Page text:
Riley Etheridge, Jr.'s press materials for his second album, Powder Keg, refer to him as an Americana artist, which is a reasonable enough description, given that the arrangements on the disc include country, rock, blues, soul, pop, folk, and Cajun styles, with a horn chart on one song and a steel guitar and fiddle on the next. Etheridge himself speaks of examining the Americana charts and seeing there names of fellow artists he admires, such as John Mellencamp, Steve Earle, and Lyle Lovett. The implication is that he is to be categorized with them, not only in terms of musical style, but also in terms of accomplishment, but the album doesn't justify such a conclusion. Etheridge has a good, husky voice, and his accompanists pick out the different genres well, but his songs lack the individuality of a Lovett or Earle. He sings of love and rural life, and even reflects on the aftermath of Hurricane Katrina in "Look at the State We're In" (and he covers a much better songwriter, Willis Alan Ramsey, on "Northeast Texas Women"). But there's nothing here that really stands out as signature material. Rather, the collection comes off as a high-quality publishing demo, to be passed around in Nashville in hopes of getting a cut on a prominent country artist's album and thus generating some income. For himself, Etheridge seems to have mastered a range of rural musical forms and is able to craft songs, but he lacks a spark of inspiration that would make his tunes matter.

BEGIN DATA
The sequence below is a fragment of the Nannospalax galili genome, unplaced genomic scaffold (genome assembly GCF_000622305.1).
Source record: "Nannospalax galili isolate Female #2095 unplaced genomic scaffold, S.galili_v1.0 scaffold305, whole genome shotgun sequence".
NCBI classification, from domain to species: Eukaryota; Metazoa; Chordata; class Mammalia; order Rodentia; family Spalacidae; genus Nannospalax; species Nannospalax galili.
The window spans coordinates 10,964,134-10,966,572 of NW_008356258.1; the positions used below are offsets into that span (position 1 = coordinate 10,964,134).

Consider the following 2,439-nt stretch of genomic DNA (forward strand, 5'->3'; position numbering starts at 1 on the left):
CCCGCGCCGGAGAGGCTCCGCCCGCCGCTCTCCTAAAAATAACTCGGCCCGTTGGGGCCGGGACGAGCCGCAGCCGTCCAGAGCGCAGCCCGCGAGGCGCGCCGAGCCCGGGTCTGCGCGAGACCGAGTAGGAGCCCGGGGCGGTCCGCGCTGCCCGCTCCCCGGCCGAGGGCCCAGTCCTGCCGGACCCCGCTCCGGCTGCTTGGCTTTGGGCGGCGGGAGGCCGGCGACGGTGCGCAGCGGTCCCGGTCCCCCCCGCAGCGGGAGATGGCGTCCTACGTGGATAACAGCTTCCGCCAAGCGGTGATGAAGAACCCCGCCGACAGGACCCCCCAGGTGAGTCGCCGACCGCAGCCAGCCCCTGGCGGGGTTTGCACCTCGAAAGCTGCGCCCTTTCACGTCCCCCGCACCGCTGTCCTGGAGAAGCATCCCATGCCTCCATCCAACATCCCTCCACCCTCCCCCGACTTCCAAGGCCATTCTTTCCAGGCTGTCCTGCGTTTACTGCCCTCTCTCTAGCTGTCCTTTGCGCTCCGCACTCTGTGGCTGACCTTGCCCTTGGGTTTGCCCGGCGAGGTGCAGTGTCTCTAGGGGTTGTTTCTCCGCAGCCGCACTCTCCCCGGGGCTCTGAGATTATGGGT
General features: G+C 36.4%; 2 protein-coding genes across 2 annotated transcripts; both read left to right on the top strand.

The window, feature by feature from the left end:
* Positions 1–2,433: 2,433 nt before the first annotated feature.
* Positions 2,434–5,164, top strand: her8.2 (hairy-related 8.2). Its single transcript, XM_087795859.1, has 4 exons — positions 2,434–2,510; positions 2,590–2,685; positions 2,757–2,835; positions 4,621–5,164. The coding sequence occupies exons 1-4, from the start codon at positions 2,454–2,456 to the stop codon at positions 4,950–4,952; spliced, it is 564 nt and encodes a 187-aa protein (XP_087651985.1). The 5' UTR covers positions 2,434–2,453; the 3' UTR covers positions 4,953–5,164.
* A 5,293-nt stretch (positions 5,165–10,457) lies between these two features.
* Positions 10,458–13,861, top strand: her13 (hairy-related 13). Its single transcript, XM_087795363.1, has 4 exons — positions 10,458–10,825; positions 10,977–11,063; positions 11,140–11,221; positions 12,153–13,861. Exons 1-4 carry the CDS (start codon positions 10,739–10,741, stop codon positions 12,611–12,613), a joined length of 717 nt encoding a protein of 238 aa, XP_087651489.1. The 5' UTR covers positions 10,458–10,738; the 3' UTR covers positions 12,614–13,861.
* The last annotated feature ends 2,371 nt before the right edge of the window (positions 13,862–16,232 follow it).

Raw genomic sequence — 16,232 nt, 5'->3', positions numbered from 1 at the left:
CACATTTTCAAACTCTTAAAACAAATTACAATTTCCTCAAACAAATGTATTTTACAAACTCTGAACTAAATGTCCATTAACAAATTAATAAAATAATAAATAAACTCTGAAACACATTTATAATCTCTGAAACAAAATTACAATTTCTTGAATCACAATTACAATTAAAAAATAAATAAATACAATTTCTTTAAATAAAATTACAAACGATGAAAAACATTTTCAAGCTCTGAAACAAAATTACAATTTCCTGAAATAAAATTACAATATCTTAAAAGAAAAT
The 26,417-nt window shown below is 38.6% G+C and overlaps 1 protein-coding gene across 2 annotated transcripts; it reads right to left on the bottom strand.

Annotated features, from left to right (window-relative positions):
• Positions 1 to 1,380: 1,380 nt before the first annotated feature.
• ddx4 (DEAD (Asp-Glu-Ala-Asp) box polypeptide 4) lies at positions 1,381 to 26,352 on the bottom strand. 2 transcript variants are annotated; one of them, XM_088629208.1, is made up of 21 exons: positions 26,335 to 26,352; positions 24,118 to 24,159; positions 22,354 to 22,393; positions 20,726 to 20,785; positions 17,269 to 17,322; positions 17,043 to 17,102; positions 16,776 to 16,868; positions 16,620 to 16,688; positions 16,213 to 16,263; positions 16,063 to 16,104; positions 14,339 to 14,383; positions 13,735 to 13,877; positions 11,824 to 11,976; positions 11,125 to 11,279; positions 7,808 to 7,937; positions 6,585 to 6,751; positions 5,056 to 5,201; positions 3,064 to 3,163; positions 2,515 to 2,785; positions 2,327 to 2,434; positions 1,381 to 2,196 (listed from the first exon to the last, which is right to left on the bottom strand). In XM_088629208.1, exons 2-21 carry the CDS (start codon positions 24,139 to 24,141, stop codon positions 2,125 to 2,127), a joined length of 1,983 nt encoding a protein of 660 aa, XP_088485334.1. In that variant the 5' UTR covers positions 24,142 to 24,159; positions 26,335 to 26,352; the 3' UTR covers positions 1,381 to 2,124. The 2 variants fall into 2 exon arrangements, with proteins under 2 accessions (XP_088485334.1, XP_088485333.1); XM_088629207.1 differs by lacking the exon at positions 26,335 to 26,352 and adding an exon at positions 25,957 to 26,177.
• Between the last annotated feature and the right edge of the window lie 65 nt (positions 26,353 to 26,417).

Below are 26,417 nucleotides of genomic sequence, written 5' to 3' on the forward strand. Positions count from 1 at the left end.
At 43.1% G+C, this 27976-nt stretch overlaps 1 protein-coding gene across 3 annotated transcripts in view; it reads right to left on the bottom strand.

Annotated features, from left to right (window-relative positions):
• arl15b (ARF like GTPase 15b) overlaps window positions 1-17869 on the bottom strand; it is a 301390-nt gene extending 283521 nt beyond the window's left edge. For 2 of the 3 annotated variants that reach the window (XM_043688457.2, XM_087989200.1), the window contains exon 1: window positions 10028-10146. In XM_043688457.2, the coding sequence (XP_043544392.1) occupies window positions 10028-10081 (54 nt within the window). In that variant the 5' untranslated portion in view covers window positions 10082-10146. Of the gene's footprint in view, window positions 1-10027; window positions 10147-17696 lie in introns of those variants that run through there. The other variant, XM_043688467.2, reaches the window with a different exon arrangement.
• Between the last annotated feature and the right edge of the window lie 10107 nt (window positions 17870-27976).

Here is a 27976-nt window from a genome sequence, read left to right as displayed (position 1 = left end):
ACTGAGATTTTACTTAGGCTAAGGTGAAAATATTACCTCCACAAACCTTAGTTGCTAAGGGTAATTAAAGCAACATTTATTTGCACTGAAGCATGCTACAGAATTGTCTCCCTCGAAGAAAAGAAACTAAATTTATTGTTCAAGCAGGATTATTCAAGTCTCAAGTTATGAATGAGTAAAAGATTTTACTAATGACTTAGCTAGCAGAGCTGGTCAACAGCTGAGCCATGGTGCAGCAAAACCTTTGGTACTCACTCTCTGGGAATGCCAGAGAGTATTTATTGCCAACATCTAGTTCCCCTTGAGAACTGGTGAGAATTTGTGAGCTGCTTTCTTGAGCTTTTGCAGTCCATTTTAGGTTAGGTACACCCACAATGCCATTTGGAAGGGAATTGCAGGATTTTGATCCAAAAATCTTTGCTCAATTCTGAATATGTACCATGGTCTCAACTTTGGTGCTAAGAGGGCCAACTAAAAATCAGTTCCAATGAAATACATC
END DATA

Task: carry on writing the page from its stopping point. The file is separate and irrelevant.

AllMusic Review by William Ruhlmann